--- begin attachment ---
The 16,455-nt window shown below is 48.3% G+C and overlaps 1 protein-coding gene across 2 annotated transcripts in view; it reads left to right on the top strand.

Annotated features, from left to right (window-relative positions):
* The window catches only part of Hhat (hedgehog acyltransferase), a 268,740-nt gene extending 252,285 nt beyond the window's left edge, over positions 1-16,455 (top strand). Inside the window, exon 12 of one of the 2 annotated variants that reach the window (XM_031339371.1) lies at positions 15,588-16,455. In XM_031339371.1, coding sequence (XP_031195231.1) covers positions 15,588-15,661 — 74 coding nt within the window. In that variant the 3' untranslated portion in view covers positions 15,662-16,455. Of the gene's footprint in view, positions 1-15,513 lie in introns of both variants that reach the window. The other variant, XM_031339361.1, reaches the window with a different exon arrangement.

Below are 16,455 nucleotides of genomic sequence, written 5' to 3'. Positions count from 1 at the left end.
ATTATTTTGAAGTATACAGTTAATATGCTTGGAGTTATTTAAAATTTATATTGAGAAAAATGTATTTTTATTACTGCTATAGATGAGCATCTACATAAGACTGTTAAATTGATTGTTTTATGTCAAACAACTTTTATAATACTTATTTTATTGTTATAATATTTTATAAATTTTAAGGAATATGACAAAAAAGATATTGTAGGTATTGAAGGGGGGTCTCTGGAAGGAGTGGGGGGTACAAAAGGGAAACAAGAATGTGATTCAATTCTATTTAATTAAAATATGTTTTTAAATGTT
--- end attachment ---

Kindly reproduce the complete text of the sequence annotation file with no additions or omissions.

The 16,455-nt window shown below is 48.3% G+C and overlaps 1 protein-coding gene across 2 annotated transcripts in view; it reads left to right on the top strand.

Annotated features, from left to right (window-relative positions):
* The window catches only part of Hhat (hedgehog acyltransferase), a 268,740-nt gene extending 252,285 nt beyond the window's left edge, over positions 1-16,455 (top strand). Inside the window, exon 12 of one of the 2 annotated variants that reach the window (XM_031339371.1) lies at positions 15,588-16,455. In XM_031339371.1, coding sequence (XP_031195231.1) covers positions 15,588-15,661 — 74 coding nt within the window. In that variant the 3' untranslated portion in view covers positions 15,662-16,455. Of the gene's footprint in view, positions 1-15,513 lie in introns of both variants that reach the window. The other variant, XM_031339361.1, reaches the window with a different exon arrangement.

Below are 16,455 nucleotides of genomic sequence, written 5' to 3'. Positions count from 1 at the left end.
ATTATTTTGAAGTATACAGTTAATATGCTTGGAGTTATTTAAAATTTATATTGAGAAAAATGTATTTTTATTACTGCTATAGATGAGCATCTACATAAGACTGTTAAATTGATTGTTTTATGTCAAACAACTTTTATAATACTTATTTTATTGTTATAATATTTTATAAATTTTAAGGAATATGACAAAAAAGATATTGTAGGTATTGAAGGGGGGTCTCTGGAAGGAGTGGGGGGTACAAAAGGGAAACAAGAATGTGATTCAATTCTATTTAATTAAAATATGTTTTTAAATGTT